It’s a little known fact that Lancaster University’s first Vice Chancellor spent time in Strangeways Prison.
Sir Charles Carter – credited with laying the foundations for the institution’s future success and later knighted – refused to be conscripted into the army during World War 2, and spent three months in the notorious Manchester prison for his conscientious objection.
Like Carter, many individuals with connections to Lancaster have stuck their head above the parapet over the centuries, to fight for human rights, social justice and freedom, often becoming the victims of religious or political prosecution.
Margaret Fell and Elizabeth Fry are two significant female figures, especially in Quaker history, and both passed through Lancaster Castle.
Fell was tried and imprisoned there as a religious dissident in the 1660s while Fry visited the castle some 150 years later during her national tour inspecting prison conditions.
Both women led the way in speaking up for decent conditions for all prisoners.
Protesting is so important and part of the problem is that we don’t have enough of itProf Cary Cooper
Carter, Fell and Fry feature among many others in a new “radical history” website called Documenting Dissent, which has been put together by Lancaster development education centre Global Link.
Lancaster Castle and its use as a centre of incarceration for almost 1,000 years has shaped a lot of the stories.
Gisela Renolds, from Global Link, which is based in the city’s YMCA building following many years in New Street, said: “We are interested in how and why ordinary people take action for social justice and human rights, and as the castle was a place of trial and incarceration we knew that there would be many stories of people who had taken such actions over the centuries.
“We discovered that Lancaster has an interesting history of political, sexual and religious dissent, and that Lancaster Castle, as a key implementer of state power particularly in Tudor times, tried, incarcerated and hung many political, sexual and religious dissenters.”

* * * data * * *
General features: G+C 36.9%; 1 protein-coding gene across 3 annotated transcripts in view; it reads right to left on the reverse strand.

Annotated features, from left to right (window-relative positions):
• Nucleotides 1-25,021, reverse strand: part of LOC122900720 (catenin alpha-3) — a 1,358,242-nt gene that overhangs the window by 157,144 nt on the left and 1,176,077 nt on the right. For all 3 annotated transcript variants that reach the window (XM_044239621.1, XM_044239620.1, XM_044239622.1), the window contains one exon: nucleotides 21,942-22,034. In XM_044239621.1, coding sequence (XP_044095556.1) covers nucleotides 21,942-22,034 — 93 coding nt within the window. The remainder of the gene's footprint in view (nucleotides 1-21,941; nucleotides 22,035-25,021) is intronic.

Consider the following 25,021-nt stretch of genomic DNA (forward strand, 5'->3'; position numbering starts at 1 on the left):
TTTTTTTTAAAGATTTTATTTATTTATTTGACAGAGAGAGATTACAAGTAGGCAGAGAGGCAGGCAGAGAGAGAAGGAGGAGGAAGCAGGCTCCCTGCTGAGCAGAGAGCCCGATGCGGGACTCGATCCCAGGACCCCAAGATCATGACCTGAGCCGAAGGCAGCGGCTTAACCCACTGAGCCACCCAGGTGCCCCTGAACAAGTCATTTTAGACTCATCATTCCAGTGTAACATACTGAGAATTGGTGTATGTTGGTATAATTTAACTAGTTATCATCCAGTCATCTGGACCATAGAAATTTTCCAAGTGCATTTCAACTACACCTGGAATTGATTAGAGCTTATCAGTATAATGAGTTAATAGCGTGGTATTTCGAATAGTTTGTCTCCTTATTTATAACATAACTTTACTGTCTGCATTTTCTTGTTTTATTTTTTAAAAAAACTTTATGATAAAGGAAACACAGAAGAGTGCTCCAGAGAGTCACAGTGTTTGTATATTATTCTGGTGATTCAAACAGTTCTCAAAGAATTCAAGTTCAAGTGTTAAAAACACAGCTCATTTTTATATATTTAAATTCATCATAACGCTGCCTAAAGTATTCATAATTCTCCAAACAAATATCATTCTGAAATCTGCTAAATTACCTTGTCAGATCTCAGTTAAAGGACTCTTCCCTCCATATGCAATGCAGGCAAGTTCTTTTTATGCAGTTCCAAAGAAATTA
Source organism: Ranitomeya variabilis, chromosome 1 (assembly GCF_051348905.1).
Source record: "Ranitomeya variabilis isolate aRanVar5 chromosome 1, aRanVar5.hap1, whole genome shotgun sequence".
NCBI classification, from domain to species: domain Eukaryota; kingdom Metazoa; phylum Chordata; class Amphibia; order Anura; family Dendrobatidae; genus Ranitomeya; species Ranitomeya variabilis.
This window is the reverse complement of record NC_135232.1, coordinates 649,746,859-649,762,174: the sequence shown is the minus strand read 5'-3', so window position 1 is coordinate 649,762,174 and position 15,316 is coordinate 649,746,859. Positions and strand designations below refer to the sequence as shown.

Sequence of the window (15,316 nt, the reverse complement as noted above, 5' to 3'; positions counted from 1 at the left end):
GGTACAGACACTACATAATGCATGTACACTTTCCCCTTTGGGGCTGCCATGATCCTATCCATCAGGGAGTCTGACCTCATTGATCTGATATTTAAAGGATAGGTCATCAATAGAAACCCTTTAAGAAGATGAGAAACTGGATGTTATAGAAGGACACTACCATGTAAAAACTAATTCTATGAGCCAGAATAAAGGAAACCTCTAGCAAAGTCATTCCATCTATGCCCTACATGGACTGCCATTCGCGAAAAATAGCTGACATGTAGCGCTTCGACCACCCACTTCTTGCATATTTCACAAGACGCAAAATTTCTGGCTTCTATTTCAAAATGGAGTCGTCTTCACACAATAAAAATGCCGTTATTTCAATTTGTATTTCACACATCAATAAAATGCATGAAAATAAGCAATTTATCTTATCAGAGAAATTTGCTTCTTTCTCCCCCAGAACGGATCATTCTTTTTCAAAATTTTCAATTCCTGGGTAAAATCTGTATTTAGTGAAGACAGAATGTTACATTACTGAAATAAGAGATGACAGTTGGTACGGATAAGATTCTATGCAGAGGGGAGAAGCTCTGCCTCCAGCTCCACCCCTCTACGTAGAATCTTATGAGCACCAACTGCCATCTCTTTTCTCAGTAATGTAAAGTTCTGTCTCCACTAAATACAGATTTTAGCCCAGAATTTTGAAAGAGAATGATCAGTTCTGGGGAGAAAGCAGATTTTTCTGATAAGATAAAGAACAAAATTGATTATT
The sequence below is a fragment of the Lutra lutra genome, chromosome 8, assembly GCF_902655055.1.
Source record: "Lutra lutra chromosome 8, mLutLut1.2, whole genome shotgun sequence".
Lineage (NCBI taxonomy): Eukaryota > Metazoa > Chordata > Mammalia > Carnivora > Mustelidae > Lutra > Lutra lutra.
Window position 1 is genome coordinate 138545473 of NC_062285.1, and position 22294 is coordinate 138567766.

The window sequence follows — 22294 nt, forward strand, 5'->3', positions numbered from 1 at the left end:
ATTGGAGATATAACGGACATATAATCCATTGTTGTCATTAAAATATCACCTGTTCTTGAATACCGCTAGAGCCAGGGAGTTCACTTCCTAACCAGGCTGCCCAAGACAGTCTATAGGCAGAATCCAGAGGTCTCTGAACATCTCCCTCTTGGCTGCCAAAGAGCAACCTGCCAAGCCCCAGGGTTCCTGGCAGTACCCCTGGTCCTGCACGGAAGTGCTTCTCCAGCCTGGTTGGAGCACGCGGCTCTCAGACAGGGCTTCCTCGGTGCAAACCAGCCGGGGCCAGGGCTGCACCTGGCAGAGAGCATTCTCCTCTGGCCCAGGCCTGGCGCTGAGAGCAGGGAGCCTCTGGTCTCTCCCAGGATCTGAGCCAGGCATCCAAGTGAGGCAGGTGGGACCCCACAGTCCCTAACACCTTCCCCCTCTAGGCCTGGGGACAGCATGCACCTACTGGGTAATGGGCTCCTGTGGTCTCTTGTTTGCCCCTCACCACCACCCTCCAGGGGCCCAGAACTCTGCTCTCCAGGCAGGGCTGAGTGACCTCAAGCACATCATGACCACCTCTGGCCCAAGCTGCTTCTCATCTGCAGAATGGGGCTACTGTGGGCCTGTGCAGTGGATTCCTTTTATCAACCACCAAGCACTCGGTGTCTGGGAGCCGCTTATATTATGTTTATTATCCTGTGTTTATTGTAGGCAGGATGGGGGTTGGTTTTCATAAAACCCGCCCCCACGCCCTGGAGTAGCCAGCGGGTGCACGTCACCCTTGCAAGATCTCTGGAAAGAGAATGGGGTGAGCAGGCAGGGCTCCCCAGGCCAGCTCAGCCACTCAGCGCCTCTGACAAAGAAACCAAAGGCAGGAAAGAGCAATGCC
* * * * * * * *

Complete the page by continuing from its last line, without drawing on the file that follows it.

Case studies include stories of Quakers and Catholics who dissented against the Tudor state, and the well-known Pendle “witches”.
The website documents stories of Chartists and other political reformers and radicals in the nineteenth century who fought for political rights and better living conditions.
It also tells the stories of men who were locked up and in some cases killed for their homosexuality; one volunteer musician wrote and produced a song – available on the website – documenting the Isaac Hitchens Trial where five men were killed for homosexuality at Lancaster Castle in 1806.
Documenting Dissent links some of the distant histories with more recent histories of political activism in Lancaster, through articles and audio clips from peace and environment activists and activists who fought for gay rights.
Gisela continued: “Lancaster has a recent history of political activism as well as being the site where political dissent was put on trial by the State at Lancaster Castle.
“We have tried to document more recent political dissent through the recording of oral histories which are being stored at North West Sound Archives, with some audio clips on our website.”
Much of the material on the website was researched and written by volunteers, who read, attended lectures, undertook research trips to Lancashire Archives, the Castle and elsewhere, or recorded oral histories.
Prof Cary Cooper professor of organisational psychology and health at Lancaster University Management School, who was knighted last year, said: “I think all this is really healthy and it’s a very interesting subject.
“Dissent is healthy, as long as it’s done in a rational way, based on principles, and with an ultimate purpose.
“In the 60s and 70s dissent was everywhere, but these days generally we’re not protesting as much.